Eli Lilly makes an excellent example of stocks that appear poised to continue higher, but we don't want to chase it. In the following examples, you can see companies that are much closer to pulling the trigger with.
Background: J&J is engaged in the manufacture and sale of a broad range of products in the health care field in many countries of the world.J&J pays homage to investors with a dividend yield over 3.6%, increasing an average of 9% a year in the past five years. If that doesn't say it all for J&J, little else will. Of course, if the dividend is at risk of decline, we could end up as a bag holder, so let's take a look at the payout ratio. J&J's 3.6% yield is based on a yearly dividend of $2.44 per share out of profits that are estimated to arrive at over $5 per share this year. With a payout ratio under 50%, a dividend hike is more likely than a decline. For me, the most worrisome issue is the current proportion sold short. J&J's float has a 6.8% short interest. That's a little high for a big dividend payer. Even though short sellers are smart money, they don't always get it right, and I believe this is one of those cases. I was watching Tuesday for an entry signal. As I write this article J&J is trading higher. By Wednesday, we may have a buying opportunity, or another one to keep on the radar for now. AAPL data by YCharts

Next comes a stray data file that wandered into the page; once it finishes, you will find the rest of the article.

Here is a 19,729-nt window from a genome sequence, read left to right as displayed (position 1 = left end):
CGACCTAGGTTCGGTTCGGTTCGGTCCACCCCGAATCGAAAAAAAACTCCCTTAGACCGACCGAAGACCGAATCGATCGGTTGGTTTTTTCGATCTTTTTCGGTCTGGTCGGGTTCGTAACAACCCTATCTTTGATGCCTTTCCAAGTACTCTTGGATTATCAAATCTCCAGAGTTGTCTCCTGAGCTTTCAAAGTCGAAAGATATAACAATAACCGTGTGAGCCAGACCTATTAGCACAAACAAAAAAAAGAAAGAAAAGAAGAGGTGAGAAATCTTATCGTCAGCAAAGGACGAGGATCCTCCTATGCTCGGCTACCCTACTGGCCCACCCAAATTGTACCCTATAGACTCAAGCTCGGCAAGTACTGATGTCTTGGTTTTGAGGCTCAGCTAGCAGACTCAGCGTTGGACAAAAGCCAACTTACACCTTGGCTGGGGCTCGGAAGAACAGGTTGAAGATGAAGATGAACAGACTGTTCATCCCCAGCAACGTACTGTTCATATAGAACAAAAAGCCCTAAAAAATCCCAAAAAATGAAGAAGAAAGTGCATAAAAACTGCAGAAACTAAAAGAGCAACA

Apple (AAPL - Get Report) I write often about Apple and its investment attractiveness. Everyone loves Apple, with good reason (well, maybe not the unfortunate ones who sold before $400). I believe Apple is one of the most undervalued large-cap companies. It may be a bold statement given the price and a stock chart that could easily be mistaken for an Evel Knievel motorcycle ramp in front of the Grand Canyon. The fact remains that Apple continues to perform quarter after quarter, as you can see in my last Apple article